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Monday
Feb012010

STBA Blog Tour: Margarita Engle, Tropical Secrets

 

Welcome to the 2010 Sydney Taylor Book Award Blog Tour!  I'm honored to be hosting Margarita Engle, author of Tropical Secrets:  Holocaust Refugees in Cuba (Henry Holt, 2009), at bookstogether today.  Tropical Secrets is this year's STBA winner in the Teen Readers category.

Anamaria Anderson (AA):  Congratulations and welcome to bookstogether, Margarita!

Margarita Engle (ME):  Thank you.  I am so deeply honored by the Sydney Taylor Award, and I am so grateful for this opportunity to speak about Tropical Secrets

AATropical Secrets is such an evocative title.  Would you share some of the secrets to which it refers (without, of course, giving any of them away)?

ME:  I feel very close to this title.  It springs from my own sense of wonder about the story.  There is a feeling of discovery.  I am fascinated by the safe harbor Jewish refugees found in Cuba, and in other Latin American countries as well.  I am particularly intrigued by the Cuban teenagers who volunteered to teach Spanish to the refugees.

AA:  How did you go about the research for this story?

ME:  I found the factual details in an amazing scholarly study called Tropical Diaspora, by Robert M. Levine.  Without the nonfiction accounts in that reference, I could not have written Tropical Secrets.  I am astonished that the history of Holocaust refugees in Cuba, and in Latin America as a whole, is not more familiar. 

AA:  I agree, Margarita.  The fictional characters of Tropical Secrets—Daniel, Paloma, David, and el Gordo—bring these unfamiliar historical events to life for your readers.  When did your characters, and their personal stories, begin to reveal themselves to you?

ME:  The characters and plot of Tropical Secrets came to me in a huge wave.  It was overwhelming.  I could barely scribble fast enough to keep up with the flow of words.  It was as if this story had been waiting to be told, and was searching for a home.

My mother is Cuban, and was raised Catholic.  My father is the American son of Ukrainian-Jewish refugees.  Tropical Secrets unites the diverse branches of my ancestry.

AA:  I think it found the perfect home.  What would you like your readers to take home from Tropical Secrets?

ME:  I wrote Tropical Secrets because I admire the resilience of refugees, and the generosity of those who help them.  This is a facet of Tropical Secrets that transcends all borders and eras.  It is true of natural disasters as well as manmade ones.  I simply wanted to pay homage to the idea of safe harbors and the kindness of strangers.

AA:  That facet of Tropical Secrets resonates especially clearly right now, in the aftermath of the earthquake in Haiti; and it is always worth remembering.

Thank you so much, Margarita, for these insights into your work, and congratulations again.  I look forward to your forthcoming books (The Firefly Letters and Summer Birds:  The Butterflies of Maria Merian, both 2010) and wish you all the best.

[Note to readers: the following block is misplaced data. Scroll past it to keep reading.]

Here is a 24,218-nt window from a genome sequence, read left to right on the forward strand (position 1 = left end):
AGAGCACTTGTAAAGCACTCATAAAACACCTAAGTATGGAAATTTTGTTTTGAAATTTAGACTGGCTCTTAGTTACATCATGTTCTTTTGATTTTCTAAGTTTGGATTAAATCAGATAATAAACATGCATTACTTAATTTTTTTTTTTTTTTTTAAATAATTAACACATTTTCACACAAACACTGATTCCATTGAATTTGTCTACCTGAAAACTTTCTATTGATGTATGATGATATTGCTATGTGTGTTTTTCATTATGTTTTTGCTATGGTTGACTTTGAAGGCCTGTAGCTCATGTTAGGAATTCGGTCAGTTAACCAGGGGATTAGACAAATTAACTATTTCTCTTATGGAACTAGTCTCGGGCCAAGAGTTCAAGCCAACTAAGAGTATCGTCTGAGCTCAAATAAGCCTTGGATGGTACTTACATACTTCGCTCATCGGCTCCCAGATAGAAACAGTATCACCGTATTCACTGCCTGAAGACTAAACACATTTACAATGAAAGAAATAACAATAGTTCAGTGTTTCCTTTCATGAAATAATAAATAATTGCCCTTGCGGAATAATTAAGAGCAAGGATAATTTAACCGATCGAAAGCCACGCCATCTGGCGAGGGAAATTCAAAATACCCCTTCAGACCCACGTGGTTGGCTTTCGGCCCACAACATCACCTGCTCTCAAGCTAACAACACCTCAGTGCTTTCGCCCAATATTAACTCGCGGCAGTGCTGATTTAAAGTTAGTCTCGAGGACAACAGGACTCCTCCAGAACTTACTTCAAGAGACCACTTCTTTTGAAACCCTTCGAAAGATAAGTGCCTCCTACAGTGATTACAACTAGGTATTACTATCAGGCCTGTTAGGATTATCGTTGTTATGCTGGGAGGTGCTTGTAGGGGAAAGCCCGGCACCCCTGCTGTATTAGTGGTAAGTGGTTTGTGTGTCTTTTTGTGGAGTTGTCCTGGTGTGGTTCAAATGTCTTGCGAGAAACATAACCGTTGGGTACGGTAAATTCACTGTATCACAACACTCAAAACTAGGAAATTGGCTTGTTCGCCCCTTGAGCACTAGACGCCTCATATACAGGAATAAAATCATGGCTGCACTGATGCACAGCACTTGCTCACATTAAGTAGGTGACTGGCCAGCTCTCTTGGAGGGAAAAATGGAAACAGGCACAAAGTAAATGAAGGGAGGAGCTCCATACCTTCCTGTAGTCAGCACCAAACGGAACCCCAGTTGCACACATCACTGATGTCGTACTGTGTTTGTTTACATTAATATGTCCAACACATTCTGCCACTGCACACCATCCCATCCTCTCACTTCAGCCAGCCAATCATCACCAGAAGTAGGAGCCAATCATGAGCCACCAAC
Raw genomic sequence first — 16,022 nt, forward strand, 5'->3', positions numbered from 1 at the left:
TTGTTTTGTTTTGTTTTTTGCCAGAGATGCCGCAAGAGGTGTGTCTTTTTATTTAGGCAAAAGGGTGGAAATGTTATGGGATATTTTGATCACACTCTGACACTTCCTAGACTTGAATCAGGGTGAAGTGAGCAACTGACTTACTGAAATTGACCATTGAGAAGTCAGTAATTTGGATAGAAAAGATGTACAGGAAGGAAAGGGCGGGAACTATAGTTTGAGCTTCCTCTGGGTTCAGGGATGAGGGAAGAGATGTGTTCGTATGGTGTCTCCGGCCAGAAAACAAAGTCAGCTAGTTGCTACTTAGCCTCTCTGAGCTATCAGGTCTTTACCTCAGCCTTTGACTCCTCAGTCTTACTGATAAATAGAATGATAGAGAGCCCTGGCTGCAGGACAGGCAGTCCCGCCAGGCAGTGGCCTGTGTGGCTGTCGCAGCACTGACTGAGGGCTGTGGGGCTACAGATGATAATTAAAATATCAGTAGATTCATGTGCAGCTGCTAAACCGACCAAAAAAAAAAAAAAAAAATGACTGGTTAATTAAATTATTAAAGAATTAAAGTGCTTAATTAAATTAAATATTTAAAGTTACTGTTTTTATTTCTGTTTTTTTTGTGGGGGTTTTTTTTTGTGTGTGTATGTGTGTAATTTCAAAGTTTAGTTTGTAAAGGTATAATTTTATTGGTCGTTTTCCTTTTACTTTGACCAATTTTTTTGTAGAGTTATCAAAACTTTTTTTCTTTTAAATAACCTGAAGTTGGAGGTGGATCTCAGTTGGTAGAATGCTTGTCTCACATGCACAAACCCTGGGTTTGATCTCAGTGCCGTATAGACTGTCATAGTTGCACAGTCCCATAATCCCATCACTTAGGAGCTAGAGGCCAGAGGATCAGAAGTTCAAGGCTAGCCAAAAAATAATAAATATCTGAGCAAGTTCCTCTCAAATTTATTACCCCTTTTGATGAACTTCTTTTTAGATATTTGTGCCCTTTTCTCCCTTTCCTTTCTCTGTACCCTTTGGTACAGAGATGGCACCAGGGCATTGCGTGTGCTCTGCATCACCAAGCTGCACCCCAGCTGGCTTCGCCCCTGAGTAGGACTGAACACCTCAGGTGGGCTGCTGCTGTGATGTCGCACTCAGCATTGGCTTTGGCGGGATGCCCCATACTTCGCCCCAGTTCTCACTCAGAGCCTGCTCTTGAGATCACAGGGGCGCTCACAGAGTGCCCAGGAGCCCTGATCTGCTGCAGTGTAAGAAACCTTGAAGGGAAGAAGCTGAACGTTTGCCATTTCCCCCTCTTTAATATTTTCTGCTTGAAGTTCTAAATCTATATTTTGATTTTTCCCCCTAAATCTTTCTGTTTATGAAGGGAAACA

And thank all of you for stopping by the STBA Blog Tour!  Please be sure to visit the other stops on the tour today and later this week; and of course I hope you'll visit me at bookstogether anytime.

Reader Comments (9)

I'm so glad to find out more about this book! Thanks!

February 1, 2010 | Unregistered Commentermadelyn

Thank you so much. It is always interesting about the inspiration and research involved in crafting a story, especially about someone as talented as Maragarita Engle.

February 1, 2010 | Unregistered CommenterKathe Pinchuck

I love how Margarita's passion for her topic and her characters comes through in this interview. Anamaria, thanks for hleping to kick off the Sydney Taylor Book Award blog tour!

February 1, 2010 | Unregistered CommenterHeidi Estrin

Thank you for sharing this terrific interview. Tropical Secrets is a wonderful book - a beautifully crafted story.

February 1, 2010 | Unregistered CommenterBarbara Bietz

Margarita's passion and knowledge of Cuba and the history of this time period are evident from the first page to the last. Her artfully crafted words in Tropical Secrets invite us into a powerful story where characters are poetically and naturally revealed. Sure to engage children. Thanks for the interview.


Joan Schoettler

February 1, 2010 | Unregistered CommenterJoan Schoettler

I am happy to see the Jewish community of Cuba given more attention. Cuba was one of the few places in the world to provide Jews with refuge. I have visited Cuba several times, and have always been fascinated by the tenacity and fragility of this tiny group of mostly aging Jews. I look forward to reading this wonderful book and promoting it to the students of our school, many of whom have also visited Cuba without even realizing its Jewish connection.

February 2, 2010 | Unregistered CommenterMarsha Lustigman

Thank you for sharing such an important part of our collective story!!!

February 2, 2010 | Unregistered CommenterRivster

read tropical secrets on free-books.us

February 20, 2010 | Unregistered Commentersilviul

I found this short tale engaging. It offers another view of the Holocaust which I believe students will want to read. Eighth graders will read Night by Elie Wiesel and The Book Thief by Markus Zusak.

February 26, 2011 | Unregistered CommenterLaura

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